New Zealand

Labour needs Nanaia Mahuta to go, but she’s too powerful

December 8, 2022 12:00 pm

The pressure on Jacinda Ardern to sack Local Government Minister Nanaia Mahuta is building.

But Mahuta is too powerful within the Labour Party to get rid of easily.

The Three Waters reforms have become one of the Labour Government’s greatest liabilities.

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While there is widespread consensus on the need for significant reform of water infrastructure, including from opposition political parties and local government, the specific reforms the Government have dogmatically pursued remain unconvincing to most, if not downright offensive to many.

Poll after poll has shown that the public are opposed to the reforms.

While everyone wants to see water fixed, the Minister has presented a reform programme that has been botched from the start.

Mahuta has failed to convince the public of all the contentious elements of the reforms – from co-governance element through to legal entrenchment of the anti-privatisation provisions.

Mahuta’s entrenchment debacle

The entrenchment drama has really made clear that Mahuta is a power unto herself in the Labour Government, and beyond reproach by Ardern.

Although murkiness remains over exactly how and why Labour ended up pushing through the constitutionally objectionable and anti-democratic entrenchment provisions for Three Waters, there is now little doubt that Mahuta was driving the change.

Mahuta’s demeanor in the aftermath of the entrenchment scandal will be infuriating her colleagues.

After all, she has been publicly blaming everyone else in the party but herself for the botch-up.

The chain of events over the entrenchment is now becoming a bit clearer, with the obvious conclusion that Mahuta caused this problem for Labour, and seemingly defied the Prime Minister and Cabinet, and breached the Cabinet Manual – normally all sackable offences.

Cabinet made a clear decision not to entrench any of the Three Waters legislation, especially after they were made aware of the official advice that this would be unconstitutional and dangerous.

Mahuta appears to have conspired with the Green Party to bring in a last-minute amendment during parliamentary urgency to do just this.

It appears that Mahuta, as the Minister responsible for getting the legislation passed, and working with Green MP Eugenie Sage, then choose not to inform any of her colleagues of what was planned and what this would mean.

By design or otherwise, it appears that she neglected to inform the Prime Minister, Chris Hipkins who is the Leader of the House, and Attorney General David Parker that she was arranging for the Government to vote in the anti-democratic entrenchment provision that Cabinet had decided against.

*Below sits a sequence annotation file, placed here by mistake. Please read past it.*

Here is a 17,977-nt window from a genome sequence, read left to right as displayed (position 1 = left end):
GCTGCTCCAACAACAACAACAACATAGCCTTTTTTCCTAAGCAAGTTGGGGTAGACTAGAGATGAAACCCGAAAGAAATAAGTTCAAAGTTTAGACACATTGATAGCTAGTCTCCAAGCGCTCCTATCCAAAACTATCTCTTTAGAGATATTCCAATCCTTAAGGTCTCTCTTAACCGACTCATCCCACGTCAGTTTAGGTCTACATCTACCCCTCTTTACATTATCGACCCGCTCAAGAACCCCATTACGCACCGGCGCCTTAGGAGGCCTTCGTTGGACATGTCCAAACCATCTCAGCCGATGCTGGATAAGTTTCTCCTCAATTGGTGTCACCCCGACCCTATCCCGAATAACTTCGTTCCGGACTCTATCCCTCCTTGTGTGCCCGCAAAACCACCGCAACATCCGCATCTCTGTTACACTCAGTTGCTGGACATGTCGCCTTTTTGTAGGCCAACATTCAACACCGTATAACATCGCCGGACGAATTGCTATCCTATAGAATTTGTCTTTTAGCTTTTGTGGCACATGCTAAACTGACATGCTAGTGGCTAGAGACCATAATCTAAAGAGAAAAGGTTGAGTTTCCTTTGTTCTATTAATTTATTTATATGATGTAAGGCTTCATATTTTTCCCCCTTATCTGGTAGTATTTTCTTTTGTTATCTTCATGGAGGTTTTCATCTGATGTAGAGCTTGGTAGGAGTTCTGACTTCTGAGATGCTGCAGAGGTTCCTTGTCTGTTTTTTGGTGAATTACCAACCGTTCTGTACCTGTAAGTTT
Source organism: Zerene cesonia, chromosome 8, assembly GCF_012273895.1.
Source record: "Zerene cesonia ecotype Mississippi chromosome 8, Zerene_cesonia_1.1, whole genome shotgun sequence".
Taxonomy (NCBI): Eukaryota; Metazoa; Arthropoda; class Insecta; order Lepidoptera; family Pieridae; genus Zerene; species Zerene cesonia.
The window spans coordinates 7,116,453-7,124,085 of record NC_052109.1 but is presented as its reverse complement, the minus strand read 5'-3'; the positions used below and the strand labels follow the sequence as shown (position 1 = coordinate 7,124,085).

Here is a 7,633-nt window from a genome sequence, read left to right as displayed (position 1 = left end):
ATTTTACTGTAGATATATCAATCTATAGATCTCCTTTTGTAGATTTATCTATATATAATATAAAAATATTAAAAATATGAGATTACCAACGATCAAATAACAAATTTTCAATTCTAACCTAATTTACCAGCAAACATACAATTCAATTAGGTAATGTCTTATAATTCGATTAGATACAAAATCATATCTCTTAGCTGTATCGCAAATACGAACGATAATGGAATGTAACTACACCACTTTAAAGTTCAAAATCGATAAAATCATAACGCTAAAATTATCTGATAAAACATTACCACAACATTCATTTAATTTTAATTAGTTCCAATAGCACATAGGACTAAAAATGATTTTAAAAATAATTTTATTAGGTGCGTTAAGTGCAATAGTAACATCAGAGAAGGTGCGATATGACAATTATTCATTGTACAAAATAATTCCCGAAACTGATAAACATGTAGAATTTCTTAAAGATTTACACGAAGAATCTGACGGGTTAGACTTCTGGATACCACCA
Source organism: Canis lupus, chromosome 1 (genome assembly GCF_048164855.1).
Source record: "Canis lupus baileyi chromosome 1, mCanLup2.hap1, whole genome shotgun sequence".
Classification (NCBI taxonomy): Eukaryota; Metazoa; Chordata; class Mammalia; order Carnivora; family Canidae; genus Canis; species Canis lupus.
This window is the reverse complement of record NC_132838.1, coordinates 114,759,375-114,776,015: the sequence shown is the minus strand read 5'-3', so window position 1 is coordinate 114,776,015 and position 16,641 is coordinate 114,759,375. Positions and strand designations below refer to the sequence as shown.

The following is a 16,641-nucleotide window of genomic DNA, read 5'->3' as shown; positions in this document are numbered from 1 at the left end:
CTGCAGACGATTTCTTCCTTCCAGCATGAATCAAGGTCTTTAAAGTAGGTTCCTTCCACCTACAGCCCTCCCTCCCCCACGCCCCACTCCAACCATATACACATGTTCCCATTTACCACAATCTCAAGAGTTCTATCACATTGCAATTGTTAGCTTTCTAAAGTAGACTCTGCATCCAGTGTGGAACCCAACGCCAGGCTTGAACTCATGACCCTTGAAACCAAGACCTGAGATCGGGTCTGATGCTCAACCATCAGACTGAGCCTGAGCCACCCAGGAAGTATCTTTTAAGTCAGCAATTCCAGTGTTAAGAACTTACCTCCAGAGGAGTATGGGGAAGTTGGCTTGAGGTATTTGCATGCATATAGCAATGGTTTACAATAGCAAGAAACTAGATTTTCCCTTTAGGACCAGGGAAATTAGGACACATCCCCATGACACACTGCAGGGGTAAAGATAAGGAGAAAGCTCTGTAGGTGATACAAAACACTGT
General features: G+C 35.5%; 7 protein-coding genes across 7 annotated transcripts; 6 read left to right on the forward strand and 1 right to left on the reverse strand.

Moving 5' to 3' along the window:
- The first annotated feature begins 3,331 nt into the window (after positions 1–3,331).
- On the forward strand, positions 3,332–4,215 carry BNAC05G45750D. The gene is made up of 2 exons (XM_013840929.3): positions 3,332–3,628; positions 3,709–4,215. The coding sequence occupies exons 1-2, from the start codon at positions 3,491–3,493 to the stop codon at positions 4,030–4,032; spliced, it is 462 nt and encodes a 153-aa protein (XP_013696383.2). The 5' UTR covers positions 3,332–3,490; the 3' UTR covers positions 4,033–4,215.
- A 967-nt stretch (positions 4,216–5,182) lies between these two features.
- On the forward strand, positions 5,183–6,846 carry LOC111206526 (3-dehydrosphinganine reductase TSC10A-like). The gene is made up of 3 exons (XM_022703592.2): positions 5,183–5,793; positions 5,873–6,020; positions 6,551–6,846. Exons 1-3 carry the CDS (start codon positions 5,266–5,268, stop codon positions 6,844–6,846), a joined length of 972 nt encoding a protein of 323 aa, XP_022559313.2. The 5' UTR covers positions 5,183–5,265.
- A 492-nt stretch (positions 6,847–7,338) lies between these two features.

Since then, Ardern has given cover to Mahuta by explaining to the public that it was a “mistake” made collectively by “the team” rather than Mahuta.

But Mahuta herself has spurned that spin and thrown both the PM and other colleagues under the bus by speaking out publicly with a different story.

Mahuta has made it very clear that the vote wasn’t a misunderstanding, as the Prime Minister has tried to suggest, but a conscious attempt to bolster the reforms.

She also pointed out that the entrenchment issue had actually been discussed at a caucus meeting. What’s more, she pointed out that Labour MPs had plenty of forewarning of the Green Party’s entrenchment amendment, suggesting that her colleagues, and especially those on the related select committee, should have read the material produced about the bill outlining the details of the entrenchment issue.

As the Herald’s deputy political editor Thomas Coughlan writes today, “Mahuta turned on her caucus, even as they closed ranks to defend her”.

Coughlan argues that Ardern has bent over backwards to prevent Mahuta being blamed for the debacle, but Mahuta has spurned such help, publicly contradicting the PM on the issue, which has only inflamed divisions within Labour. Coughlan says: “Mahuta openly diverged from the Prime Minister, treating the press gallery to a spectacle more reminiscent of the National Party circa 2020-21 than the modern Labour Party.”

The Local Government Minister has also made clear that she knew of the constitutional objections to what they were doing. And as Coughlan argues today, it was Mahuta’s responsibility to proactively inform her colleagues what they were voting for in entrenching the Three Waters provisions.